Having now seen three Bela Tarr films - Damnation, Satantango and Werckmeister Harmonies (even saw them in chronological order, now that I think of it) - what do I think? I think I'm looking forward to getting back to Rivette... but that aside - it's an impressive body of work. I'm bloody tired and I did most fo the theoretical heavy lifting last week, so I will keep this fairly sketchy - but some thoughts....
1) Satantango is every bit as good as advertised. Watching it all in a go was undeniably a physical ordeal - but not, in any sense, a mental ordeal. It's rather striking - 8 hours in a chair and my mind did not wander from the screen - the film held my attention, my fascination, for the whole length. Even when things on screen started to drag, I noticed that it just refocused my attention at a different level - at the formal properties of repetition and abstraction and so on. Just as all those blank walls invite the viewer to notice and care about the texture of the surfaces, the slow, repetitive passages invite the viewer to think about the principals of repetition. But even so - most of the time, what was on screen was, in fact, completely engaging. It is a gorgeous film - the Boston Phoenix's review said that every shot could be framed as art - and the style, the long slow grinding tracks and dollies and cranes accumulates dread and sometimes pathos as it goes. It teaches you how to watch it. It is also very funny, in a slow, nasty way - I read someone somewhere calling it the most sarcastic film ever made, though I can't find the quote anywhere - it's great stuff.
2. The other two are very good, but not up to those standards. Damnation is, in fact, a pretty straightforward noir, in the story at least - slowed down with the tension drained off, but still, the story is classic: wife, husband, lover, criminal boss - lover contrives to get hubby out of town, takes advantage, hubby comes back, wife drops both for gangster. The style is there, though it seems Tarr is working it out, and only really gets it fully working in Satantango. Meanwhile, after Satantango, Werckmeister Harmonies, looks like a Spielberg film. Yeah it's long, got hose long takes, sure sure - it's also got real actors, who really act; it's got shots and sequences that bring out the inner self of its characters - hell: it even has music cues! That said, it is also gorgeous, powerful, fascinating - and contains 2-3 sequences of extraordinary power. The riot is justly famous - but the scene with the two brats raising hell might be just as outstanding. Still - it is odd that even this slight move back toward conventional film techniques seems to diminish the film. Gives it an odd sentimentality that seems out of place.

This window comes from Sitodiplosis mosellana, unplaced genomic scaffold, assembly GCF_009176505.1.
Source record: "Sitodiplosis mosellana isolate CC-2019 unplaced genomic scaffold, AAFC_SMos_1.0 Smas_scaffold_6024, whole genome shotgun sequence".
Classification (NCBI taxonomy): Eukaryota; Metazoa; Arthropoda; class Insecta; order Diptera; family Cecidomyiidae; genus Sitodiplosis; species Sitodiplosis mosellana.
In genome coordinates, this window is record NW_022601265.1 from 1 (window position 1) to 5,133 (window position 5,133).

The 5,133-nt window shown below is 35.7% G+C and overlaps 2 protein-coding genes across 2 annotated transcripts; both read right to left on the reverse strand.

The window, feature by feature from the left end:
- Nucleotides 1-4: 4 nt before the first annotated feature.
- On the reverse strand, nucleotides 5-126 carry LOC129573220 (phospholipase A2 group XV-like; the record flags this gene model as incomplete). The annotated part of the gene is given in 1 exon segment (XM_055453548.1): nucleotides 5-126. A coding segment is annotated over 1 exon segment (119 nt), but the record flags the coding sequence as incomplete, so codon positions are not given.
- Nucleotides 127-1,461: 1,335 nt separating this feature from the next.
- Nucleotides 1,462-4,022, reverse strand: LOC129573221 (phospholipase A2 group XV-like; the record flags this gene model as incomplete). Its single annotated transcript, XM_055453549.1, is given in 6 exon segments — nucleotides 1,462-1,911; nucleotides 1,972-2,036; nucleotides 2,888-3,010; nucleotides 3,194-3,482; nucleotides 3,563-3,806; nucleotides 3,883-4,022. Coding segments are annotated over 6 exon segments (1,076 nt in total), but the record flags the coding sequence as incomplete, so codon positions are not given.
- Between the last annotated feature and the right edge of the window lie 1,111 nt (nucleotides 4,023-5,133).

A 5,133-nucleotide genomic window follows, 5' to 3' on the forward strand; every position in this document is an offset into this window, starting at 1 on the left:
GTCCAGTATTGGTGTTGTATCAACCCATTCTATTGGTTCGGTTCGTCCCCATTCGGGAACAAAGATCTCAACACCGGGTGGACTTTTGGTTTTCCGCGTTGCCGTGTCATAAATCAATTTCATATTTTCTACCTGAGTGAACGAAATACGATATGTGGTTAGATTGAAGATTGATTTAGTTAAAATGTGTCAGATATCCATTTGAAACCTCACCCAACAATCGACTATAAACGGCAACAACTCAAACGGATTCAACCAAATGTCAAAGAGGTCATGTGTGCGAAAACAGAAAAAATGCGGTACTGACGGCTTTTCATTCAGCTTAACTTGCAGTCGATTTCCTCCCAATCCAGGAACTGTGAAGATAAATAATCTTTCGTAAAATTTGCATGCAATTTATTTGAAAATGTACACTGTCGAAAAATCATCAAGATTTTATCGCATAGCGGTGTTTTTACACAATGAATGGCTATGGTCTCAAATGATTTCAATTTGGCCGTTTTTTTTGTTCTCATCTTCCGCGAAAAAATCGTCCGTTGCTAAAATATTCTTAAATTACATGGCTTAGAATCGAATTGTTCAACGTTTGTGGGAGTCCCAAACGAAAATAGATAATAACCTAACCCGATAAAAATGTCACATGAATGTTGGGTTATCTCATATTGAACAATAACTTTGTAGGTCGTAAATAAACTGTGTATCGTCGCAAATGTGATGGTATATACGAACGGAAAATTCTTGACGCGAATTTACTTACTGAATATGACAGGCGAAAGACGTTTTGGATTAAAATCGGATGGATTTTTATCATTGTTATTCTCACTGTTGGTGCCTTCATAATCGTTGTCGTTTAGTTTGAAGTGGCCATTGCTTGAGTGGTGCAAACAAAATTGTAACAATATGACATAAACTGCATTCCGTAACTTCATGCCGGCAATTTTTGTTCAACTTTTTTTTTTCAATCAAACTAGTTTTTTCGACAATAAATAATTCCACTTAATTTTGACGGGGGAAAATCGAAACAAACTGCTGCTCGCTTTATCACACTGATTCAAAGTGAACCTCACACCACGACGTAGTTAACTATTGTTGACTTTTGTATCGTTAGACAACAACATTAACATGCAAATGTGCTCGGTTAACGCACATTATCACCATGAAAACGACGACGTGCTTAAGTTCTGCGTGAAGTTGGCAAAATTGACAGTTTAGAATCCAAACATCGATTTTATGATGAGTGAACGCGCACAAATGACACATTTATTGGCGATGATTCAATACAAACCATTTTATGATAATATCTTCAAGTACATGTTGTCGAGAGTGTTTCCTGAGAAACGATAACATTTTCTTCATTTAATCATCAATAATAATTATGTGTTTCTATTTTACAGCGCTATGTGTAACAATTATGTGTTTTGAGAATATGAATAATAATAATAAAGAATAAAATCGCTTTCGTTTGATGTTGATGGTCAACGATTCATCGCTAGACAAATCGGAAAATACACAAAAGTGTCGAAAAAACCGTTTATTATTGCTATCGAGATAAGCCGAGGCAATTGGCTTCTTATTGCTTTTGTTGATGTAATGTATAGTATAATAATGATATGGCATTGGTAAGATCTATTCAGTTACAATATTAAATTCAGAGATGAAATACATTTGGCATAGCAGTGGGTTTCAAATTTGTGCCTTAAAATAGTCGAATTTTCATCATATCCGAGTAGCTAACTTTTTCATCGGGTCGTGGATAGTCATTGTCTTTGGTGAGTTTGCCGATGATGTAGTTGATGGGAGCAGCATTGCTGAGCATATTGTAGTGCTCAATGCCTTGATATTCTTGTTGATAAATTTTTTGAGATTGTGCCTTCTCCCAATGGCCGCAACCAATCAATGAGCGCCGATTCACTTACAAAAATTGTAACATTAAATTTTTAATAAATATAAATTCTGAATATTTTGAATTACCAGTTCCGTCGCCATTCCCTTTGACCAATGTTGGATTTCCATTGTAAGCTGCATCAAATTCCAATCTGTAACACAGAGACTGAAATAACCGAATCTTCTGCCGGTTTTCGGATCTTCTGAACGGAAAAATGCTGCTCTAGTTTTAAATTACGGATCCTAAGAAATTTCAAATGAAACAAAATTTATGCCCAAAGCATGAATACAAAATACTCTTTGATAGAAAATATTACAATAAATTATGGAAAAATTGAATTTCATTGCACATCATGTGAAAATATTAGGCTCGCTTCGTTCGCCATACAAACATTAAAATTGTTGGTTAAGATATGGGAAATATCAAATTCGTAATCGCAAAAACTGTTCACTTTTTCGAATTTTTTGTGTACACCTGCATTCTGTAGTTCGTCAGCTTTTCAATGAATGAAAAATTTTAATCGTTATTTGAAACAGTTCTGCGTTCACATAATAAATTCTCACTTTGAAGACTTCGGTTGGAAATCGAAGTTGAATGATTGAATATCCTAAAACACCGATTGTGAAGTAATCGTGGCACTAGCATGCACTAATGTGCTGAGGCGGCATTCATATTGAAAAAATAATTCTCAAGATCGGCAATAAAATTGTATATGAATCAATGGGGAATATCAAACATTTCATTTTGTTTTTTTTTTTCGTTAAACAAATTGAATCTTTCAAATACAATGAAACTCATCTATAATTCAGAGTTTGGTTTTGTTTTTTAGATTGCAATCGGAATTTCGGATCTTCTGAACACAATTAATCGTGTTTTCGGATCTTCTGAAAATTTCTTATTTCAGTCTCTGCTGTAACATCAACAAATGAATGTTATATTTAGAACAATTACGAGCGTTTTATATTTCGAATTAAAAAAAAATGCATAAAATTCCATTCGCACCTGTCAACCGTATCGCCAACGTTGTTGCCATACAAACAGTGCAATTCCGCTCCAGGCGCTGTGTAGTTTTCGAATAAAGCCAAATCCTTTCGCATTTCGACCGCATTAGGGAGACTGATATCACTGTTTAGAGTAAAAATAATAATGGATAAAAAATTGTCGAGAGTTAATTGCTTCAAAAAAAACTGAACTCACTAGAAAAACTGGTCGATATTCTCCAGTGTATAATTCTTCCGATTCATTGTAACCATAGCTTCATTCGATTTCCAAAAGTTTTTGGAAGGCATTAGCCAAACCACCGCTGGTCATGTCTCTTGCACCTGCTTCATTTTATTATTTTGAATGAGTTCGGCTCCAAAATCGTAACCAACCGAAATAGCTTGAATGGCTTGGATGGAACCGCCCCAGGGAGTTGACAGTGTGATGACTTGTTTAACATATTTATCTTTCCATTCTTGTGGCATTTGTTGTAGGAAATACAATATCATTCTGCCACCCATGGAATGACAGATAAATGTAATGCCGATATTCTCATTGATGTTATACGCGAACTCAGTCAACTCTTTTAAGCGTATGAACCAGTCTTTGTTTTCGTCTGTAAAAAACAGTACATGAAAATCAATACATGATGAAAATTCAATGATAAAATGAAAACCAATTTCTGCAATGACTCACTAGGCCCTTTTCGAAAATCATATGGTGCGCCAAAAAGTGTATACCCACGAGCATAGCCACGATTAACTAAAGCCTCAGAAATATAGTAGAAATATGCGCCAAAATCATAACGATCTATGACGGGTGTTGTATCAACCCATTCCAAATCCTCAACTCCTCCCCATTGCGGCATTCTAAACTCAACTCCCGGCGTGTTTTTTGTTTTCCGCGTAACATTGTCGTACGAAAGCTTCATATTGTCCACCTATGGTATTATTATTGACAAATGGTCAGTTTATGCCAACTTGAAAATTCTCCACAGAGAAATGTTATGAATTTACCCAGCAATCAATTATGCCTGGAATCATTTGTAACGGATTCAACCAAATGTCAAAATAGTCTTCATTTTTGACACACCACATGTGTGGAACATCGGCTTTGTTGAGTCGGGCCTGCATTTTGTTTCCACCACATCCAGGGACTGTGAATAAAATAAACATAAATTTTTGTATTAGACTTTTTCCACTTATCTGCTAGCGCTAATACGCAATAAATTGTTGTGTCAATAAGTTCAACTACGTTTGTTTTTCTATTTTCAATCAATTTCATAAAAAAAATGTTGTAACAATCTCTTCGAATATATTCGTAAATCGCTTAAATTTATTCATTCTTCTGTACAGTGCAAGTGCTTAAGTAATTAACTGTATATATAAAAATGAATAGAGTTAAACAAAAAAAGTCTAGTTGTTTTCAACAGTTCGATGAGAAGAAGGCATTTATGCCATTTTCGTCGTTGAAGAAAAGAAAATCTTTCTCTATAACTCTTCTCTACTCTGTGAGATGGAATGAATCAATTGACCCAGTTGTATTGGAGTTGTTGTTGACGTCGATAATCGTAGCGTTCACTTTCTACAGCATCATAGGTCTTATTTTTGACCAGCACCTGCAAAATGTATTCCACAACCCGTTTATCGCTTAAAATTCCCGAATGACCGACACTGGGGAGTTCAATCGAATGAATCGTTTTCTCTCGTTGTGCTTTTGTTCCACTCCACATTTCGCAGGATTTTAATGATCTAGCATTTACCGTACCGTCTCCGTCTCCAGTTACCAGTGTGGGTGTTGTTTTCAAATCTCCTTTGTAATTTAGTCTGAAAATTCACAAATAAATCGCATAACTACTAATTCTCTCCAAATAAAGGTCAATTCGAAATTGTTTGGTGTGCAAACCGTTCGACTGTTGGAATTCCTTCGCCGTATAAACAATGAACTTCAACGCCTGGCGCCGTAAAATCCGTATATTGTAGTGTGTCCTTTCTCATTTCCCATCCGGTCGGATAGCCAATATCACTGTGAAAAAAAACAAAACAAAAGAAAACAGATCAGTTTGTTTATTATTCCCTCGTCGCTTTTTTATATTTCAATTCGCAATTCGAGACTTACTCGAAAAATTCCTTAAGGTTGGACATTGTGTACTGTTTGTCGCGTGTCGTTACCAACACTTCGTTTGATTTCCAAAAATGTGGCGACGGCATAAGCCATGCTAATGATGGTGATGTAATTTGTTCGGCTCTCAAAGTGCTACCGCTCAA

3. A lot of the commentary on these films focuses on their lack of plot - mine included (though I did try to insist on their backgrounding plot - it's not about whether there's a plot of not, it's how its presented.) It is striking, then, how conventional the stories and plots really are. Structurally, especially. The actual telling of the stories is definitely very strange - the moment to moment flow of images and story information - no doubt. But stepping back, to the structure of the plot - there's plenty of story there, and it's told in a fairly straightforward way. Even Satantango - the structure is not uncommon at all: it is split in three: part 1 loops among a number of characters, setting the scene, sketching in the world of the film, suggesting plot elements and so on. It is relatively loose, moving among characters and places and so on without making connections quite. Then - the second part brings characters and the various story threads together, in the pub scenes - itself split in half, with the middle section (the girl) providing the turning point of the film, the event that, indeed, sets the plot proper going. Part three, indeed, is much more linear and closely tied to the storyline - Iremias' scheme; the abandonment of the yard, etc. That's a very common structure - loose, multithreaded opening, a turning point in the middle, and a gathering of the threads at the end - played out here. Slowed down almost past recognition, yes; looping back to retrace the same day several times, rather than cross-cutting (which seesm to be the more common practice), yes; and indeed, telling a story of dissolution (thus scattering everyone in the end), yes. But still.
And Werckmeister Harmonies too follows a reasonably common storyline: apocalypse, experienced by an innocent. Echoes of Herzog are loudest in this film - his Bruno S. films especially (the circus, the whale, the prince, in particular feels like a nod at Herzog - the fact that the word for prince is Herzog (or something very close to it) might be part of that.) Innocence destroyed.
4. Finally - on a similar note - the stories of these films also remain quite readable. Seeing them alongside Rivette emphasizes this point: they stick to an internally consistent world. Rivette's films split their story worlds - into performance and "reality", at the basic level; and often, into multiple notions of reality. What's real and what isn't, the relationship between knowledge of things and the things themselves, is a problem in Rivette. His films are not ontologically stable - they are post-modernist. Tarr is quite modernist. That's a topic more appropriate for the Rivette discussion (which I hope I get to in a couple days) - though it probably has some relation to the whole contemplative cinema discussion. There's a dose of post-modernism there, in films like Tropical Malady, say, with its two halves and two levels of reality (in a sense) - that sort of thing runs back to people like Rivette (and parallels the ontological instability in many of David Lynch's films) - it's absent in Tarr. Which probably doesn't matter that much, but it's interesting - likely to become more important when I do get to talking about Rivette.